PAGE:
By Aastha Anupriya
The most Indian thing about Indian Cricket is its fans, all too eager for perennially “achche din”. Our obsession with accolades only conveys that it’s so not okay to have a bad day.
31 January 2016: It’s the early hours of a rather lazy Sunday evening, and on the television is a high-scoring, fast-moving Twenty 20 match. Needless to say, everyone – from the schoolchildren on holiday to the bhaiya jis working in our mess – has formed a crowd of sorts around the TV, all upbeat from the series win. Australia has mounted 197 runs on the scoreboard, Virat Kohli has just lost his wicket at 50 and cuss words have started doing the rounds.
“Inhe select kiya kisne?” (“Who on earth did select them?”)
We are none to say, are we?
Well, who are we? Indian cricket fans.
Where are we stuck? In a 2011 hangover.
What do we do second-best (of course, after cheering for the team)? Write the players off.
What word describes us best? Impatient.
Yuvraj Singh: Hero? Hero.
Suresh Raina’s magnificent show featured by regular boundaries is just not good enough for the junta! Yuvraj Singh is at the other end with just five off nine deliveries.
Seventeen runs required off six balls. While that certainly is a daunting target even for the most talented of batting line-ups, it is more than enough for Indian TVs to be turned off and plugs pulled out. Everyone goes back to work.
Ten minutes later, India has not just won the match off the last delivery, they have created history and cruised to the first rank in T20s.
“Never raise doubt over Yuvraj’s batting,” said the same people. It’s amazing how a couple of shots can change public opinion in addition to the course of a match.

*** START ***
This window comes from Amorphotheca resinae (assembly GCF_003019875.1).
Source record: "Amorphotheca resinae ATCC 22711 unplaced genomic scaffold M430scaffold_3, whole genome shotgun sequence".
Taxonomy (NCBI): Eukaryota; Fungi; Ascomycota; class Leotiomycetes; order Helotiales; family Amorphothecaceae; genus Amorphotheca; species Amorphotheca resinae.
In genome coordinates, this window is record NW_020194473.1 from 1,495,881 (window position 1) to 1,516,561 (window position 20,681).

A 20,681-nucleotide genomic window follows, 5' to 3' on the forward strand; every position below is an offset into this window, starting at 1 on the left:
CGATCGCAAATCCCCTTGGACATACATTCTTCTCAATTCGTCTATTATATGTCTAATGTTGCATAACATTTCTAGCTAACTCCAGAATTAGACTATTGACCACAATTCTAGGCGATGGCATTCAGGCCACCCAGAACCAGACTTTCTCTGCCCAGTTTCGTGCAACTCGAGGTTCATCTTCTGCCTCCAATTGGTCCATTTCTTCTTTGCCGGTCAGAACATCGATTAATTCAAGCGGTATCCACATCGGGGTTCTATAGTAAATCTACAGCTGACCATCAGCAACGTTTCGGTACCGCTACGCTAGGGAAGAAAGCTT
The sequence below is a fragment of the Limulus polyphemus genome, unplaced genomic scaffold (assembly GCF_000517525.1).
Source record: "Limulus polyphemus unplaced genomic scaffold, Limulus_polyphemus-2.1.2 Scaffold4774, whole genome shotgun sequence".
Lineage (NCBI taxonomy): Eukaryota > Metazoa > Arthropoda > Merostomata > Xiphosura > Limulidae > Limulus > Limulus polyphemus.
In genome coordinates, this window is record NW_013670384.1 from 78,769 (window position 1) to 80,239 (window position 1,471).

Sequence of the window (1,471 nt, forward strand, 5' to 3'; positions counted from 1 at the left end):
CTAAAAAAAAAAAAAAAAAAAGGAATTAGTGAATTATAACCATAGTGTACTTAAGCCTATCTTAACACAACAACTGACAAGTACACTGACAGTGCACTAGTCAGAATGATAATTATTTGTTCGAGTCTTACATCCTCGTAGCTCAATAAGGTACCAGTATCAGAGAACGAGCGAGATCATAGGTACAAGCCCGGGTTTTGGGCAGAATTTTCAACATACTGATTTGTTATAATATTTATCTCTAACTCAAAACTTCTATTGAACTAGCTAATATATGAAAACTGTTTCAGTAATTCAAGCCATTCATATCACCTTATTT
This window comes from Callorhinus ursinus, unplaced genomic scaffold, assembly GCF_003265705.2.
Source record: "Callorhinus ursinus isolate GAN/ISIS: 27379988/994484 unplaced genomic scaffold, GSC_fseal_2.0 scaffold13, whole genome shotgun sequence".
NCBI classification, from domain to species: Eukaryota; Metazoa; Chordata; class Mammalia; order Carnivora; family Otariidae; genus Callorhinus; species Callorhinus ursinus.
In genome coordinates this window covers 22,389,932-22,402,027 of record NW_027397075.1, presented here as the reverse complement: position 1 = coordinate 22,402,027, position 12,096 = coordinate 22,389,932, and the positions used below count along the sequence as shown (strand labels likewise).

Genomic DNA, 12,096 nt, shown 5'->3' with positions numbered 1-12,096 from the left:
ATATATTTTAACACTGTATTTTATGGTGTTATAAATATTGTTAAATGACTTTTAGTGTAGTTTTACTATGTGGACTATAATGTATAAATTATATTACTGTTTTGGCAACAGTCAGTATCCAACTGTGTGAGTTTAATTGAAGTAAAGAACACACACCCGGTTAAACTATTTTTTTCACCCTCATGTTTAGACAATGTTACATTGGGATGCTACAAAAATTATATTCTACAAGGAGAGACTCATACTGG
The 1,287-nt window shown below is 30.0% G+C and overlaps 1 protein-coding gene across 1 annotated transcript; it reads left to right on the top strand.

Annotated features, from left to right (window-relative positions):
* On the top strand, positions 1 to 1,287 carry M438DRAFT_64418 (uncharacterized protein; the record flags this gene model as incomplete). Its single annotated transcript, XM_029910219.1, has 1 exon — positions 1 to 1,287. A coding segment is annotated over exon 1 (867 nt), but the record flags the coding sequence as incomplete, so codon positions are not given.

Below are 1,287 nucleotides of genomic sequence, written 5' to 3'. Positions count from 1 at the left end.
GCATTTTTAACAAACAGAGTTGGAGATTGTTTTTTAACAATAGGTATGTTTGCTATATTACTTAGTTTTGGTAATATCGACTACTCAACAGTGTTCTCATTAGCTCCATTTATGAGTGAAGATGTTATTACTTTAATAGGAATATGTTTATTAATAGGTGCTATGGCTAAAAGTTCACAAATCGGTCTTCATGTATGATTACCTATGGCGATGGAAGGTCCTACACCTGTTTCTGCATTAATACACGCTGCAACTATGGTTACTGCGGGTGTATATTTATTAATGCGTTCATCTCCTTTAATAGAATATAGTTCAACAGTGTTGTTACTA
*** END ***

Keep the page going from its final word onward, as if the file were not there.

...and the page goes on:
It isn’t just Yuvraj Singh who has been at the receiving end of unnecessary flak. MS Dhoni, the hero of numerous victories and undoubtedly the best captain in business (apologies for the bias), has been in the same position for far too long now.
The Irrational Things We Expect…
We, the fans are weird people. We need the hardest hitting batsman at every moment to be made the captain in all formats regardless of the fact that cricket is a team sport.
We don’t understand what a beautifully nuanced shot or a brave catch is. Why would we? We are way too busy looking at the scoreboard.
…And The Good Ones We Miss
Where is Gautam Gambhir? Few would know; we hardly watch domestic cricket, and that is wrong at so many levels for when we do see new talent, it is ripe. And alas! Ripe is the only form of talent we know.
I personally ache to see Zaheer Khan and Virender Sehwag back in action, but I don’t know if it’s right to replace a Rohit Sharma with a Sehwag. I will know if that ever happens and till then, I will make sure to not whine about his selection or take a jab at his life every time he doesn’t score a ton. Nor will I burn effigies every time we lose. Why? Because, at the heart of the very concept of competition, it is okay to lose.
I hate to use the overused “intolerant”, but that, as cricket fans we are, and very much providing a testimony to what Yuvraj Singh said:
“Jab tak balla chalta hai, thaat hai.”
(“All is well as long as the bat does well.”)
And the ball? We wouldn’t know.
Is there a cricketer you think the team misses (no, not Sachin)? Yes? Do tell us who it is!